Pittsburg Steelers’ quarterback Ben Roethlisberger sustained a sternoclavicular joint sprain on his throwing shoulder in their game Monday night against the Kansas City Chiefs. He was driven to the ground by defenders and his right elbow hit the ground first, injuring his right shoulder. Some of you may remember that this is the same injury that Brett Farve had that caused him to end his streak of 297 consecutive starts. Farve returned the next week from this injury.
A sternoclavicular (SC) joint sprain is a fairly uncommon injury that involves the joint between the clavicle (collarbone) and the sternum (breastbone). The ligaments and capsular tissue that hold this joint together are very strong, and it takes quite a bit of force to injure this joint. This injury is most commonly seen in car accidents when a driver’s chest strikes the steering wheel. Severe injuries to the joint can result in dislocation of the joint, not just a sprain. If the clavicle dislocates posteriorly, behind the breast bone, it can injure the large arteries or the airway and is considered an emergency. This was the exact injury that St. Louis Rams’ wide receiver Danny Amendola sustained earlier in the season, which caused him to miss four weeks.
Roethlisberger has been ruled out of this weekend’s game. This is a tough injury for a quarterback because it can be very painful, especially on the throwing shoulder. Given Big Ben’s history of playing through pain, unless the Steelers are not releasing all the details of the injury and it was actually a dislocation, then I believe he will only miss one game.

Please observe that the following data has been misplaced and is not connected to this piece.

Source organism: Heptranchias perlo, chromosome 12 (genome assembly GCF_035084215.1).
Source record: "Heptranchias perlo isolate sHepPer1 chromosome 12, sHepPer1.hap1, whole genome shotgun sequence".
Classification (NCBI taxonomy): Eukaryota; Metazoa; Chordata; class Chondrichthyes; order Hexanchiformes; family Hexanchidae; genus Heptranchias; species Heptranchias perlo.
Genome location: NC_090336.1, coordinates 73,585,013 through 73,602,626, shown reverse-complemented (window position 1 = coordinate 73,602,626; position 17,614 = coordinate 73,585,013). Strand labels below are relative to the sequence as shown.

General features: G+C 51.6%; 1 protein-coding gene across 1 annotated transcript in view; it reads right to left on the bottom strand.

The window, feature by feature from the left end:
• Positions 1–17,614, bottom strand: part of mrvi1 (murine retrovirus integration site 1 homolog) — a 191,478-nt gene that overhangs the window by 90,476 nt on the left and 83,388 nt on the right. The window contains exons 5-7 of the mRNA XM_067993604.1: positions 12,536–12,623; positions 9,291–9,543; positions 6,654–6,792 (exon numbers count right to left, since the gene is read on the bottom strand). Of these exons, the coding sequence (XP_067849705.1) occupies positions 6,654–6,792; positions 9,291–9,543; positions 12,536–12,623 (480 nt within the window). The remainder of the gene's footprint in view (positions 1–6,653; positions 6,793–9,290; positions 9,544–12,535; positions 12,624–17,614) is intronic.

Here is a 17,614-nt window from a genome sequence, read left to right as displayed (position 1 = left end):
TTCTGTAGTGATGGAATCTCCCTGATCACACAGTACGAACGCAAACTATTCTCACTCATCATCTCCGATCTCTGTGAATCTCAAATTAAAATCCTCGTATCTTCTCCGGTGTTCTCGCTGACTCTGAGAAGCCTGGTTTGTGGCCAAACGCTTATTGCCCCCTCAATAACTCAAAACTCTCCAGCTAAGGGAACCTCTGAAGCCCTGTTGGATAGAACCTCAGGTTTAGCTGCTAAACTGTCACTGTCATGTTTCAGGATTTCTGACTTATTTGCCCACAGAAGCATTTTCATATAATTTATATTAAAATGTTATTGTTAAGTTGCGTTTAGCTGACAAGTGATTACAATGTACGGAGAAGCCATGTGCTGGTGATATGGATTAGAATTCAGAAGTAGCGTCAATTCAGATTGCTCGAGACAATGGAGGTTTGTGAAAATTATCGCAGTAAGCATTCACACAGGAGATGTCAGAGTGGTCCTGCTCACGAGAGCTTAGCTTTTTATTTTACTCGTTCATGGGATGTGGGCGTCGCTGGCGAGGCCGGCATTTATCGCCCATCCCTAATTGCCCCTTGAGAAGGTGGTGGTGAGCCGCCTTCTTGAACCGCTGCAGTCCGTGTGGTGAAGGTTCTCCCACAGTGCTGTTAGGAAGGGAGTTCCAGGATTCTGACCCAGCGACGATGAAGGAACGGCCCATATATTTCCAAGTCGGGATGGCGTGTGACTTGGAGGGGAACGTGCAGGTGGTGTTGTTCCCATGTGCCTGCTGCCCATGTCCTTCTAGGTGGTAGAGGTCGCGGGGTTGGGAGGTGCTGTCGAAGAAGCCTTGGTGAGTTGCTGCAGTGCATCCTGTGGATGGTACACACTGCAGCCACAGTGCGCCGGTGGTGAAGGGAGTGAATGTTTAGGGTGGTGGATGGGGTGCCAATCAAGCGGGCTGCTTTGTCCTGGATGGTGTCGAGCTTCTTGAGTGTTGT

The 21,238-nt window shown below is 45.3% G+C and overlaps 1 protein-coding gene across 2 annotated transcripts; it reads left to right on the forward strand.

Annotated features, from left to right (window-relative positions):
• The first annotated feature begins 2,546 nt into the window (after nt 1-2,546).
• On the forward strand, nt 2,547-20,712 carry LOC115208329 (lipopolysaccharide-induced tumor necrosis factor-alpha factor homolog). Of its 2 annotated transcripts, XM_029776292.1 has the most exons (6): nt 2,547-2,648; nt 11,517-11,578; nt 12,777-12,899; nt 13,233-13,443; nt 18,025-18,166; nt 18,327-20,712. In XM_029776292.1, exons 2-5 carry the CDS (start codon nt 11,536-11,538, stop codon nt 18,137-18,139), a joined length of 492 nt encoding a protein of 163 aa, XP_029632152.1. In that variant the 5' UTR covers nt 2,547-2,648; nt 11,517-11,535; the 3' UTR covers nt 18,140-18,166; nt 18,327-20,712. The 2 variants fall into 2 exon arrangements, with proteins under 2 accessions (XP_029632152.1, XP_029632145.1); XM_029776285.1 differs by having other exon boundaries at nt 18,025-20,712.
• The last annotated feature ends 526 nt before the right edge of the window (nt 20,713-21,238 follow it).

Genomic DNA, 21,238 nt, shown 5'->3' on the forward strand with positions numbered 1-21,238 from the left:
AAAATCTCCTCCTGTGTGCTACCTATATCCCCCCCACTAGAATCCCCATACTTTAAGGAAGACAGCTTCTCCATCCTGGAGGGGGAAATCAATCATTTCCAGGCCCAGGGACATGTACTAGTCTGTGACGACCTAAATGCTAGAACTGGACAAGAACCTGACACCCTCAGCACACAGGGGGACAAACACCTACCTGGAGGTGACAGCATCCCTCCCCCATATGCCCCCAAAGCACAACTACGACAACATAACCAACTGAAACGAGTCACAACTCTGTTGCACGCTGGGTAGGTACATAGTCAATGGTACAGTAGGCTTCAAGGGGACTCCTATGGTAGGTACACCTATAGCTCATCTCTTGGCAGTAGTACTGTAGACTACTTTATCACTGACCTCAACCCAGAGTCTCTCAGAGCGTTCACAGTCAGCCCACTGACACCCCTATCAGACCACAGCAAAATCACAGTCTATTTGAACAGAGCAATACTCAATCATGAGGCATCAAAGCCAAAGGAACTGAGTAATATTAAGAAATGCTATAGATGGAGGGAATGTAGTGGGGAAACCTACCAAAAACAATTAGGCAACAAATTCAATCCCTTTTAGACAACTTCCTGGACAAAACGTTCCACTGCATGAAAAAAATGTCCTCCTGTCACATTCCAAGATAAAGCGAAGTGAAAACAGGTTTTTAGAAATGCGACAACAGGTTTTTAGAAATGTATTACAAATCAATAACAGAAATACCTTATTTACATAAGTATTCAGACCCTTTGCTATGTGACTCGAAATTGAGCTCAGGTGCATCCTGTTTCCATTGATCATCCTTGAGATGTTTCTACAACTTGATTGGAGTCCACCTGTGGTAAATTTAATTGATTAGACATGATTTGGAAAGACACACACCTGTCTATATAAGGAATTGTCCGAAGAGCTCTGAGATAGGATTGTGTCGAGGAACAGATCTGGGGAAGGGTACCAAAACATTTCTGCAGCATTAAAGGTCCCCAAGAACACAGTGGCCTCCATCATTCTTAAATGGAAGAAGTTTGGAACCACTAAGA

UPDATE: More details of Roethlisberger’s injury have now been released by their medical team. In addition to the SC joint sprain, he also sustained a first rib dislocation. Apparently Ben has stated that the rib pops back out of place with certain movements, indicating that it is still fairly unstable. This is a very rare injury, and there is very sparse literature about this type of injury. On my initial search, I only found isolated case reports of similar, but not exact, injuries.
The first rib is the smallest and the most curved of the ribs, and it has a rigid attachment to the sternum in the front of the chest. This is a more serious injury than the SC sprain because if the rib is unstable, it could damage the subclavian artery if it dislocates again, which could result in life-threatening bleeding. It is now very hard to predict when he will return, because there really isn’t much information to go on. As long as the rib continues to pop out with movement, he most certainly will not be cleared to play. My instincts are that this will stabilize in a few weeks but only the doctors examining him will have reliable knowledge of when he can return.